She didn’t claim for this accident, but did claim when she caught her arm in a conveyor, and received one hundred pounds. They had been complaining about this conveyor for a long time. There was a stand on this conveyor which was taking the spares, and they had asked them to weld it on, but were told it wasn’t possible. As the spare silencers were going on this stand, Yvonne’s arm had gone underneath and another silencer had gone and jammed underneath, and come down on her arm. Her arm was dragged down by the conveyor and the silencer and nobody could stop it. By the time that help had arrived she had passed out. She was black and blue but her arm didn’t break.

00.38.35: ‘I’m a tough old bird.’

When they went to carry her out they had a stretcher. They went to get the stretcher off the wall, put Yvonne on it and when they went to pick it up, the stretcher part was still on the floor. They were only holding the handles because the material had rotted.

00.39.04: ‘That’s how safety conscious they were – they weren’t even checking the equipment…. So the two boys who were picking me up ... were arguing about which side they were going to pick me up – who was going to have my legs, and who was going to have my tits. And there was a big argument between them. By the time I came round they were still arguing. It was so funny.’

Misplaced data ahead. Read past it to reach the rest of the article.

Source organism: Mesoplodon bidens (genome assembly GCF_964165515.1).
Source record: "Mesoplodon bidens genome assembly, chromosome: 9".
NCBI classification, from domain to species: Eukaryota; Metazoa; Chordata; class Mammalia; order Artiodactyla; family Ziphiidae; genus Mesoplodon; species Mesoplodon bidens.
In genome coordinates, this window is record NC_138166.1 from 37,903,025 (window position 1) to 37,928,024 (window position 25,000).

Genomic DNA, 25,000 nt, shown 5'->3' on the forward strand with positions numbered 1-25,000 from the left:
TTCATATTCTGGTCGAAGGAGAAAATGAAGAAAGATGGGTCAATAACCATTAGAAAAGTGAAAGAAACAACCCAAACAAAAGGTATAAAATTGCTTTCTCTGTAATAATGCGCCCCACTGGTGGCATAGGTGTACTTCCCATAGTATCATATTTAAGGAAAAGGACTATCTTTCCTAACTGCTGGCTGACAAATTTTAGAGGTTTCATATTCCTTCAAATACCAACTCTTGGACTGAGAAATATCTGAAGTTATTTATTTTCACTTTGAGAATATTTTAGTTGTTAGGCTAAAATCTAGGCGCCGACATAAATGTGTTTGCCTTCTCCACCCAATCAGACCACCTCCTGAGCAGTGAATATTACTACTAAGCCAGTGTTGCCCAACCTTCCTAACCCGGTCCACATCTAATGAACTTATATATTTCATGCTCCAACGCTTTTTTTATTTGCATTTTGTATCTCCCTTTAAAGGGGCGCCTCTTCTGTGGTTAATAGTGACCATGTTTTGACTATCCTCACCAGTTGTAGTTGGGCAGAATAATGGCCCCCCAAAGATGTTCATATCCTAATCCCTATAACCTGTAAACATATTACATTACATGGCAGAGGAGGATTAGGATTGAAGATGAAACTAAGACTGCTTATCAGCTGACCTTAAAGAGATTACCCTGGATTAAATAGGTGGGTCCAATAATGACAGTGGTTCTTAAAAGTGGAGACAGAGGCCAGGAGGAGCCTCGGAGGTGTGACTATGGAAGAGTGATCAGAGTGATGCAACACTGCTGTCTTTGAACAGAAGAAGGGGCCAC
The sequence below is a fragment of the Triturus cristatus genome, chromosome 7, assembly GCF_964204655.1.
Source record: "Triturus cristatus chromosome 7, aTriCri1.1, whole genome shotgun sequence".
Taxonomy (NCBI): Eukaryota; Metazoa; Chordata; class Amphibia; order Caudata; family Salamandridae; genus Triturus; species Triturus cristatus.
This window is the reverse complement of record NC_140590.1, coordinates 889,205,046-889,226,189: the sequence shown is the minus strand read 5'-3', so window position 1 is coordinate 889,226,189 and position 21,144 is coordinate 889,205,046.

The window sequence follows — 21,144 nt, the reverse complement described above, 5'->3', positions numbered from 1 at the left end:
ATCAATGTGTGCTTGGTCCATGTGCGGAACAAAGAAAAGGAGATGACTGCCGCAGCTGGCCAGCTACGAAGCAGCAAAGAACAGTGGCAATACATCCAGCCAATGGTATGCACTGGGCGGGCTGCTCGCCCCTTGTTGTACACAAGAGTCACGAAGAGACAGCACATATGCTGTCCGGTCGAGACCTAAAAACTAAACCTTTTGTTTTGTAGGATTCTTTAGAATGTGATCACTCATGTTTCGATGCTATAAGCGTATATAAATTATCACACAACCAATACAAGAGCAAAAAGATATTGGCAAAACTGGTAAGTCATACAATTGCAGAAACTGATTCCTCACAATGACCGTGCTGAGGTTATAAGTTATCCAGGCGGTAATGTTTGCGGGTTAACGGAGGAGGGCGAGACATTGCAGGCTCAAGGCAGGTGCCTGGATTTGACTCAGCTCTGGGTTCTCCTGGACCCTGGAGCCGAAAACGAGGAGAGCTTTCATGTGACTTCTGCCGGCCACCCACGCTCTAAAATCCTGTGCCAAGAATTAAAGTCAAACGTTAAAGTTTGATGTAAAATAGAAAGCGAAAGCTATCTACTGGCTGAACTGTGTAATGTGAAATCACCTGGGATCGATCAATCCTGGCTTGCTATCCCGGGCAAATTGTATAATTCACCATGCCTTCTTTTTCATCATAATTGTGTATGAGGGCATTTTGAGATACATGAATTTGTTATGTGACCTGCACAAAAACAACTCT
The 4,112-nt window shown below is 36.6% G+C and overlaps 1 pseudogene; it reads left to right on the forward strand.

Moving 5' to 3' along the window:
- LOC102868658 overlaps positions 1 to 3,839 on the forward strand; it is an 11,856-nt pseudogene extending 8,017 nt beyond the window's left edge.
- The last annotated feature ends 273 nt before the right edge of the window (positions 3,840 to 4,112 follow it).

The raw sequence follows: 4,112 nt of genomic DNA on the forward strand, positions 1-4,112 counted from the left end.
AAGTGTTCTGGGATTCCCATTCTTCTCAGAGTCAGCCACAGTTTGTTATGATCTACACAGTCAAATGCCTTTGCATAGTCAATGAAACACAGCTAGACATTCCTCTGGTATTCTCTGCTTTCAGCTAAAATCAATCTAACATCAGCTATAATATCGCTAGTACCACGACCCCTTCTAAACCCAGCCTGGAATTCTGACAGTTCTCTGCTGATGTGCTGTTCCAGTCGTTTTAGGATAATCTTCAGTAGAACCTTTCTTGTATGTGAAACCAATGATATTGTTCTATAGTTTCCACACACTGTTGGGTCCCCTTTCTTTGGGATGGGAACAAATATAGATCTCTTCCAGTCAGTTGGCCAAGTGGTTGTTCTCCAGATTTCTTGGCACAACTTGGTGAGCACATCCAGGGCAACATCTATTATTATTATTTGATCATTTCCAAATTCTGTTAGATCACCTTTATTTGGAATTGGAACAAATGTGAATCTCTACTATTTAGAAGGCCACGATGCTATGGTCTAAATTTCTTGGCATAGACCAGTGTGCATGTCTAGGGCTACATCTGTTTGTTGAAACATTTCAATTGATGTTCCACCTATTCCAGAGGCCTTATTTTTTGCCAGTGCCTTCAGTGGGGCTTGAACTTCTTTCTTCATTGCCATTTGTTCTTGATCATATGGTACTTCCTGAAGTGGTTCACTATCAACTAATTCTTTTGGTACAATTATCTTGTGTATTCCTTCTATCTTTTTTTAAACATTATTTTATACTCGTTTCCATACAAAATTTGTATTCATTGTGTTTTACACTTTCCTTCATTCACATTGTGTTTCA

The union in the factory was the Transport and General Workers. When Yvonne first started there, she used to pay for her membership down in the toilets because they didn’t recognise the union. This was in 1967. But after the union was established it had to be a closed shop. Yvonne says there was a bit of conflict at that time. The management knew about the shop steward collecting subs in the toilets, but didn’t say anything. There was only one ‘big’ manager there at the time, and then there were foremen, one superintendant who was over the factory – so in effect there weren’t that many managers there.